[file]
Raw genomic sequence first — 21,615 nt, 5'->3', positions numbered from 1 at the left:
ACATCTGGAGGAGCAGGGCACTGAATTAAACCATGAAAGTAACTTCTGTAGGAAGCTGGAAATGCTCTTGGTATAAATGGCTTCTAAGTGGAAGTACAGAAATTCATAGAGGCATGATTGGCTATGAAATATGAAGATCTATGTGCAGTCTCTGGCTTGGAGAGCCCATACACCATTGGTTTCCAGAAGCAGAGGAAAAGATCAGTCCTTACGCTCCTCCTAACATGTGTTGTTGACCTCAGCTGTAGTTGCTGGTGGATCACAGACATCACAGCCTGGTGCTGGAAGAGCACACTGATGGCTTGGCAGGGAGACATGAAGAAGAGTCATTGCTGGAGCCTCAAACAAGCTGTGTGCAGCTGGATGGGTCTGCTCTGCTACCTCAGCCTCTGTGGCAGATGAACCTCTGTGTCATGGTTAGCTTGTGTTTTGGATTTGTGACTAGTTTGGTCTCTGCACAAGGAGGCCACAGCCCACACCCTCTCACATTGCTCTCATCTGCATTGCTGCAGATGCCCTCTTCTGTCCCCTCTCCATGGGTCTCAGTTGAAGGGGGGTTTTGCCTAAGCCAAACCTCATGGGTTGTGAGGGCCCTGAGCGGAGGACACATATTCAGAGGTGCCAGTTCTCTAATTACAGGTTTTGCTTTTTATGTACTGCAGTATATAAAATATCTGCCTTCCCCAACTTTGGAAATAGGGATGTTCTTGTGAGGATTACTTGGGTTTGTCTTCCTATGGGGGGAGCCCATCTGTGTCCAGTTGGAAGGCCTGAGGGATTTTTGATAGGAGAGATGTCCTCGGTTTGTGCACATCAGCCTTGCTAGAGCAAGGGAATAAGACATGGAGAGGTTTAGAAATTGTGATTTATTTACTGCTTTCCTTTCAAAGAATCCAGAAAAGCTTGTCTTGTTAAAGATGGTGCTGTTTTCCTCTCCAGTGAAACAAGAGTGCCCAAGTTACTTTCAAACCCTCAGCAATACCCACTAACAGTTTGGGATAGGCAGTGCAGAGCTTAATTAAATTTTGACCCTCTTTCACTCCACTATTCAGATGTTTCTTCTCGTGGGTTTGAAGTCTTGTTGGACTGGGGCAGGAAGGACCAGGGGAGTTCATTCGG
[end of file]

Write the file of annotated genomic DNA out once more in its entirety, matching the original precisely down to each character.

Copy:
Raw genomic sequence first — 21,615 nt, 5'->3', positions numbered from 1 at the left:
ACATCTGGAGGAGCAGGGCACTGAATTAAACCATGAAAGTAACTTCTGTAGGAAGCTGGAAATGCTCTTGGTATAAATGGCTTCTAAGTGGAAGTACAGAAATTCATAGAGGCATGATTGGCTATGAAATATGAAGATCTATGTGCAGTCTCTGGCTTGGAGAGCCCATACACCATTGGTTTCCAGAAGCAGAGGAAAAGATCAGTCCTTACGCTCCTCCTAACATGTGTTGTTGACCTCAGCTGTAGTTGCTGGTGGATCACAGACATCACAGCCTGGTGCTGGAAGAGCACACTGATGGCTTGGCAGGGAGACATGAAGAAGAGTCATTGCTGGAGCCTCAAACAAGCTGTGTGCAGCTGGATGGGTCTGCTCTGCTACCTCAGCCTCTGTGGCAGATGAACCTCTGTGTCATGGTTAGCTTGTGTTTTGGATTTGTGACTAGTTTGGTCTCTGCACAAGGAGGCCACAGCCCACACCCTCTCACATTGCTCTCATCTGCATTGCTGCAGATGCCCTCTTCTGTCCCCTCTCCATGGGTCTCAGTTGAAGGGGGGTTTTGCCTAAGCCAAACCTCATGGGTTGTGAGGGCCCTGAGCGGAGGACACATATTCAGAGGTGCCAGTTCTCTAATTACAGGTTTTGCTTTTTATGTACTGCAGTATATAAAATATCTGCCTTCCCCAACTTTGGAAATAGGGATGTTCTTGTGAGGATTACTTGGGTTTGTCTTCCTATGGGGGGAGCCCATCTGTGTCCAGTTGGAAGGCCTGAGGGATTTTTGATAGGAGAGATGTCCTCGGTTTGTGCACATCAGCCTTGCTAGAGCAAGGGAATAAGACATGGAGAGGTTTAGAAATTGTGATTTATTTACTGCTTTCCTTTCAAAGAATCCAGAAAAGCTTGTCTTGTTAAAGATGGTGCTGTTTTCCTCTCCAGTGAAACAAGAGTGCCCAAGTTACTTTCAAACCCTCAGCAATACCCACTAACAGTTTGGGATAGGCAGTGCAGAGCTTAATTAAATTTTGACCCTCTTTCACTCCACTATTCAGATGTTTCTTCTCGTGGGTTTGAAGTCTTGTTGGACTGGGGCAGGAAGGACCAGGGGAGTTCATTCGG